"Rebecca's tone was somewhat censorious, "your father's been so poor perhaps he couldn't afford breast-pins, but I should have thought he'd have given your mother a wedding ring when they were married; that's the time to do it, right at the very first."
"They didn't have any real church dress-up wedding," explained Clara Belle extenuatingly. "You see the first mother, mine, had the big boys and me, and then she died when we were little. Then after a while this mother came to housekeep, and she stayed, and by and by she was Mrs. Simpson, and Susan and the twins and the baby are hers, and she and father didn't have time for a regular wedding in church. They don't have veils and bridesmaids and refreshments round here like Miss Dearborn's sister did."
"Do they cost a great deal--wedding rings?" asked Rebecca thoughtfully. "They're solid gold, so I s'pose they do. If they were cheap we might buy one. I've got seventy-four cents saved up; how much have you?"
"Fifty-three," Clara Belle responded, in a depressing tone; "and anyway there are no stores nearer than Milltown. We'd have to buy it secretly, for I wouldn't make father angry, or shame his pride, now he's got steady work; and mother would know I had spent all my savings."
Rebecca looked nonplussed. "I declare," she said, "I think the Acreville people must be perfectly horrid not to call on your mother only because she hasn't got any jewelry. You wouldn't dare tell your father what Miss Dearborn heard, so he'd save up and buy the ring?"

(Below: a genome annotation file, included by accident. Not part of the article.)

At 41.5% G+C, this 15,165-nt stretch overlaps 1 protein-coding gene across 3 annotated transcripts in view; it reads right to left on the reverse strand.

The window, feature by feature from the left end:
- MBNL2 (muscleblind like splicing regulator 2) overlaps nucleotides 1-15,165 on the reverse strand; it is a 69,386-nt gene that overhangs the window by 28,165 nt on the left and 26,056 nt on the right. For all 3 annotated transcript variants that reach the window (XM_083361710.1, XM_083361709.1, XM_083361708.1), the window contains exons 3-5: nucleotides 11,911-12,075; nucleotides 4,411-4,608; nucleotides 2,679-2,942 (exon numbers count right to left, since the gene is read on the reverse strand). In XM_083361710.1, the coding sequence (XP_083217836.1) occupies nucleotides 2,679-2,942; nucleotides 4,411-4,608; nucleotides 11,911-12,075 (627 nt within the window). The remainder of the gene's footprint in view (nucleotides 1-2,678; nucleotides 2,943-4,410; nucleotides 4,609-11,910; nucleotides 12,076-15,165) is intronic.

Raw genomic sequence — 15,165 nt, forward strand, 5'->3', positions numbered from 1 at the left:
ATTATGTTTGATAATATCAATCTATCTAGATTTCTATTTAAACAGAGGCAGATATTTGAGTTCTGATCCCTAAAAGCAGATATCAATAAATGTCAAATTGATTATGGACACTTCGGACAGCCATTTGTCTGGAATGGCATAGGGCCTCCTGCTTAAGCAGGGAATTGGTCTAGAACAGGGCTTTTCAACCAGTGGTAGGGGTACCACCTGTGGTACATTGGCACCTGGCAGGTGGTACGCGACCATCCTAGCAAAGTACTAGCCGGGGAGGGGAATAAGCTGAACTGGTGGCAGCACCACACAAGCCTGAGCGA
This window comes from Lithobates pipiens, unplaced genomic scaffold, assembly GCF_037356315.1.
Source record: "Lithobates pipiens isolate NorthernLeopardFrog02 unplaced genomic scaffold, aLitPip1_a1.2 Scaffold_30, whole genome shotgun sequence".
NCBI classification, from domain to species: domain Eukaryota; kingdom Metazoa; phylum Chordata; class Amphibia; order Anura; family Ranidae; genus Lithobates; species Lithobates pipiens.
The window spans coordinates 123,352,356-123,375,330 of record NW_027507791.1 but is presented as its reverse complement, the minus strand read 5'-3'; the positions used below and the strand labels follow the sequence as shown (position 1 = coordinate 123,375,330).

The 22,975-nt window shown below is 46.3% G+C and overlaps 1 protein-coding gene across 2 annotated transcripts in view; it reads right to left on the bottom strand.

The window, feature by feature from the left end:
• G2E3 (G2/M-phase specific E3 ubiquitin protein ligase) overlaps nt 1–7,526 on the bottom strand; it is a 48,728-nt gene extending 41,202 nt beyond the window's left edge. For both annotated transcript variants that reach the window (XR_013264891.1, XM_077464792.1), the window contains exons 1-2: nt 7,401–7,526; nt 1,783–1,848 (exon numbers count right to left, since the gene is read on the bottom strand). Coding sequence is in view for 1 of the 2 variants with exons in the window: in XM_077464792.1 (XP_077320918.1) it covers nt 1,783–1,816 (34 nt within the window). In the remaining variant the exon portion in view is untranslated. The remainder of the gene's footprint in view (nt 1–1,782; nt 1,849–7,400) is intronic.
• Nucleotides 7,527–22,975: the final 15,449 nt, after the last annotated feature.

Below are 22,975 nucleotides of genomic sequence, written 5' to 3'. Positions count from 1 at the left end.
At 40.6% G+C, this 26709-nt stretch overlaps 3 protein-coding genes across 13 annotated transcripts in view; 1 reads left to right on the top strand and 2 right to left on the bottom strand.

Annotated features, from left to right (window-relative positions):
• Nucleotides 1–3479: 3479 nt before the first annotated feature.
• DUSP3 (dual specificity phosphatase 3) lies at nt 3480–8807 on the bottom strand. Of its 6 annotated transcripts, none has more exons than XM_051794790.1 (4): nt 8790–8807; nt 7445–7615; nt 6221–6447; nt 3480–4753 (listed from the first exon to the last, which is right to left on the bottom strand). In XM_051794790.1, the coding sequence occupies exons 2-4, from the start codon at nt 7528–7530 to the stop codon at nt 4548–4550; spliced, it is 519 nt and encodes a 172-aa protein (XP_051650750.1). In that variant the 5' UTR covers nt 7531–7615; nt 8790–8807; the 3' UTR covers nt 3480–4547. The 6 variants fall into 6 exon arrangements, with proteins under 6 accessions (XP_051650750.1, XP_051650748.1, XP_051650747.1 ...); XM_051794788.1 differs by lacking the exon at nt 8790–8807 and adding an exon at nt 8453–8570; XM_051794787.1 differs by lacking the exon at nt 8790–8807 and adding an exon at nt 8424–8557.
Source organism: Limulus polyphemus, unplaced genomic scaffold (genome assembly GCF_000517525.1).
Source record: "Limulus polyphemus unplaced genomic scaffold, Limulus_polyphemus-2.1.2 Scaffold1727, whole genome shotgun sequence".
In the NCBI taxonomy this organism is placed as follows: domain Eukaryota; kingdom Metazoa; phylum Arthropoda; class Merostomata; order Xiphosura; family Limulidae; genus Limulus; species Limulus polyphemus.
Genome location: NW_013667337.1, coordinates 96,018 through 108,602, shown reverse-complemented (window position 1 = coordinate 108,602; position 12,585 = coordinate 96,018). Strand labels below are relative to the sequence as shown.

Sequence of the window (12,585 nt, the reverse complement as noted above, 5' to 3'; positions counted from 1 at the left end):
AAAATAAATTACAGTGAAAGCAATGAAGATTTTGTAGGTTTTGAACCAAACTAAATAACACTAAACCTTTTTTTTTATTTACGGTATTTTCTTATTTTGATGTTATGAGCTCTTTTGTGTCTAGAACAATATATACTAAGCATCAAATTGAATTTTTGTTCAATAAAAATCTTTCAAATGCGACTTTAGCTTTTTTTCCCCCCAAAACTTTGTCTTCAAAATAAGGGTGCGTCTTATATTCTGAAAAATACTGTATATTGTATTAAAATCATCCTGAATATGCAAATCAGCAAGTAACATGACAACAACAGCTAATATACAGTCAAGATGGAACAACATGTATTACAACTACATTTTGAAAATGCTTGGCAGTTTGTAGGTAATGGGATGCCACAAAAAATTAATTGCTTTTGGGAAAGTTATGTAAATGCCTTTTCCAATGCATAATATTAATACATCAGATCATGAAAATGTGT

"No; I certainly would not!" and Clara Belle's lips closed tightly and decisively.
Rebecca sat quietly for a few moments, then she exclaimed jubilantly: "I know where we could get it! From Mr. Aladdin, and then I needn't tell him who it's for! He's coming to stay over tomorrow with his aunt, and I'll ask him to buy a ring for us in Boston. I won't explain anything, you know; I'll just say I need a wedding ring."
"That would be perfectly lovely," replied Clara Belle, a look of hope dawning in her eyes; "and we can think afterwards how to get it over to mother. Perhaps you could send it to father instead, but I wouldn't dare to do it myself. You won't tell anybody, Rebecca?"
"Cross my heart!" Rebecca exclaimed dramatically; and then with a reproachful look, "you know I couldn't repeat a sacred secret like that! Shall we meet next Saturday afternoon, and I tell you what's happened?--Why, Clara Belle, isn't that Mr. Ladd watering his horse at the foot of the hill this very minute? It is; and he's driven up from Milltown stead of coming on the train from Boston to Edgewood. He's all alone, and I can ride home with him and ask him about the ring right away!"
Clara Belle kissed Rebecca fervently, and started on her homeward walk, while Rebecca waited at the top of the long hill, fluttering her handkerchief as a signal.
"Mr. Aladdin! Mr. Aladdin!" she cried, as the horse and wagon came nearer.
Adam Ladd drew up quickly at the sound of the eager young voice.
"Well, well; here is Rebecca Rowena fluttering along the highroad like a red-winged blackbird! Are you going to fly home, or drive with me?"
|Back||1 2 3 4||Next|
New Chronicles of Rebecca -by- Kate Douglas WigginBottom Content goes here. Wikipedia content requires these links..... Wikipedia content is licensed under the GNU Free Documentation License.